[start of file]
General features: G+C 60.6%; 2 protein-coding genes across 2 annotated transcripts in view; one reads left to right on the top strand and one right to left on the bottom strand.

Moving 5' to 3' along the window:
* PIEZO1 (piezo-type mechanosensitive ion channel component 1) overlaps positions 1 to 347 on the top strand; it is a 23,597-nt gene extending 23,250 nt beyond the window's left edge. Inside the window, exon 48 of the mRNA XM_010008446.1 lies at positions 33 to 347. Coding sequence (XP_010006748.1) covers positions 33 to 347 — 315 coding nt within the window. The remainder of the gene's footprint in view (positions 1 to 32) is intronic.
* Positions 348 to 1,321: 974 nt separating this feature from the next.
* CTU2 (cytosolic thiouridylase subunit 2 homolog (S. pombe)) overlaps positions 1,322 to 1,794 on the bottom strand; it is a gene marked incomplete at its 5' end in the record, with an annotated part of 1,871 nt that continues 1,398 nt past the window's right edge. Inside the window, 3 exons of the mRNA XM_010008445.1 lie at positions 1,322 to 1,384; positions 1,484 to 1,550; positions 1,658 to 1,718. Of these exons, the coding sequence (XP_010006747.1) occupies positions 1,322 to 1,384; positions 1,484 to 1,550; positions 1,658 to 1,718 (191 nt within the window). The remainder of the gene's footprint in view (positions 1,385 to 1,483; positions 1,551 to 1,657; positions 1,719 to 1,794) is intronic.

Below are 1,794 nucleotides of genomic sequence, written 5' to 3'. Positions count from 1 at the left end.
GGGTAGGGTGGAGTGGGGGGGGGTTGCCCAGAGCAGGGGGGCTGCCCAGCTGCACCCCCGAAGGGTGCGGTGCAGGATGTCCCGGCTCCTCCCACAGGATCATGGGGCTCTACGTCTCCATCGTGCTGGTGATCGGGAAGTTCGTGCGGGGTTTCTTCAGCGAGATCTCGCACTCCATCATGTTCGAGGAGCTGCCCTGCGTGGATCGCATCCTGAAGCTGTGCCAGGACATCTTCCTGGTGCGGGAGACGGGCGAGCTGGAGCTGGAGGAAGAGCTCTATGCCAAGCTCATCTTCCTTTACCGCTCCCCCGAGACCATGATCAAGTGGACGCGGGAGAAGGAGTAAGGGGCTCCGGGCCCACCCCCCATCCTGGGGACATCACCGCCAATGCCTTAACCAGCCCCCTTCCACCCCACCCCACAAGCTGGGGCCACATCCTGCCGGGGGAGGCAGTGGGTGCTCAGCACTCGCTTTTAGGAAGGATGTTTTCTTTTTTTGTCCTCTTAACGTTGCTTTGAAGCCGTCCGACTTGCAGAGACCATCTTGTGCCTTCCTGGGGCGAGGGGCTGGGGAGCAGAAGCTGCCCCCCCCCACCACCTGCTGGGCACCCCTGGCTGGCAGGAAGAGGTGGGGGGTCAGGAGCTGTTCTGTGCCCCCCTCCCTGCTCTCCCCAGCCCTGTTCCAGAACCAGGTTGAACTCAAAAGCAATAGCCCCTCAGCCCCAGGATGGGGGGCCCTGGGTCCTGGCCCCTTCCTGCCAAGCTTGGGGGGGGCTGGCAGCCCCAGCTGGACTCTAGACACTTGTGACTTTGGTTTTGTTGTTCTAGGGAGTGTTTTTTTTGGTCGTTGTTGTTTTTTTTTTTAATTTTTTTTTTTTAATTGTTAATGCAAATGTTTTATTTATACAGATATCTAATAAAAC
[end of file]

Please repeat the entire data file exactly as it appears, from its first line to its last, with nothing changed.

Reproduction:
General features: G+C 60.6%; 2 protein-coding genes across 2 annotated transcripts in view; one reads left to right on the top strand and one right to left on the bottom strand.

Moving 5' to 3' along the window:
* PIEZO1 (piezo-type mechanosensitive ion channel component 1) overlaps positions 1 to 347 on the top strand; it is a 23,597-nt gene extending 23,250 nt beyond the window's left edge. Inside the window, exon 48 of the mRNA XM_010008446.1 lies at positions 33 to 347. Coding sequence (XP_010006748.1) covers positions 33 to 347 — 315 coding nt within the window. The remainder of the gene's footprint in view (positions 1 to 32) is intronic.
* Positions 348 to 1,321: 974 nt separating this feature from the next.
* CTU2 (cytosolic thiouridylase subunit 2 homolog (S. pombe)) overlaps positions 1,322 to 1,794 on the bottom strand; it is a gene marked incomplete at its 5' end in the record, with an annotated part of 1,871 nt that continues 1,398 nt past the window's right edge. Inside the window, 3 exons of the mRNA XM_010008445.1 lie at positions 1,322 to 1,384; positions 1,484 to 1,550; positions 1,658 to 1,718. Of these exons, the coding sequence (XP_010006747.1) occupies positions 1,322 to 1,384; positions 1,484 to 1,550; positions 1,658 to 1,718 (191 nt within the window). The remainder of the gene's footprint in view (positions 1,385 to 1,483; positions 1,551 to 1,657; positions 1,719 to 1,794) is intronic.

Below are 1,794 nucleotides of genomic sequence, written 5' to 3'. Positions count from 1 at the left end.
GGGTAGGGTGGAGTGGGGGGGGGTTGCCCAGAGCAGGGGGGCTGCCCAGCTGCACCCCCGAAGGGTGCGGTGCAGGATGTCCCGGCTCCTCCCACAGGATCATGGGGCTCTACGTCTCCATCGTGCTGGTGATCGGGAAGTTCGTGCGGGGTTTCTTCAGCGAGATCTCGCACTCCATCATGTTCGAGGAGCTGCCCTGCGTGGATCGCATCCTGAAGCTGTGCCAGGACATCTTCCTGGTGCGGGAGACGGGCGAGCTGGAGCTGGAGGAAGAGCTCTATGCCAAGCTCATCTTCCTTTACCGCTCCCCCGAGACCATGATCAAGTGGACGCGGGAGAAGGAGTAAGGGGCTCCGGGCCCACCCCCCATCCTGGGGACATCACCGCCAATGCCTTAACCAGCCCCCTTCCACCCCACCCCACAAGCTGGGGCCACATCCTGCCGGGGGAGGCAGTGGGTGCTCAGCACTCGCTTTTAGGAAGGATGTTTTCTTTTTTTGTCCTCTTAACGTTGCTTTGAAGCCGTCCGACTTGCAGAGACCATCTTGTGCCTTCCTGGGGCGAGGGGCTGGGGAGCAGAAGCTGCCCCCCCCCACCACCTGCTGGGCACCCCTGGCTGGCAGGAAGAGGTGGGGGGTCAGGAGCTGTTCTGTGCCCCCCTCCCTGCTCTCCCCAGCCCTGTTCCAGAACCAGGTTGAACTCAAAAGCAATAGCCCCTCAGCCCCAGGATGGGGGGCCCTGGGTCCTGGCCCCTTCCTGCCAAGCTTGGGGGGGGCTGGCAGCCCCAGCTGGACTCTAGACACTTGTGACTTTGGTTTTGTTGTTCTAGGGAGTGTTTTTTTTGGTCGTTGTTGTTTTTTTTTTTAATTTTTTTTTTTTAATTGTTAATGCAAATGTTTTATTTATACAGATATCTAATAAAAC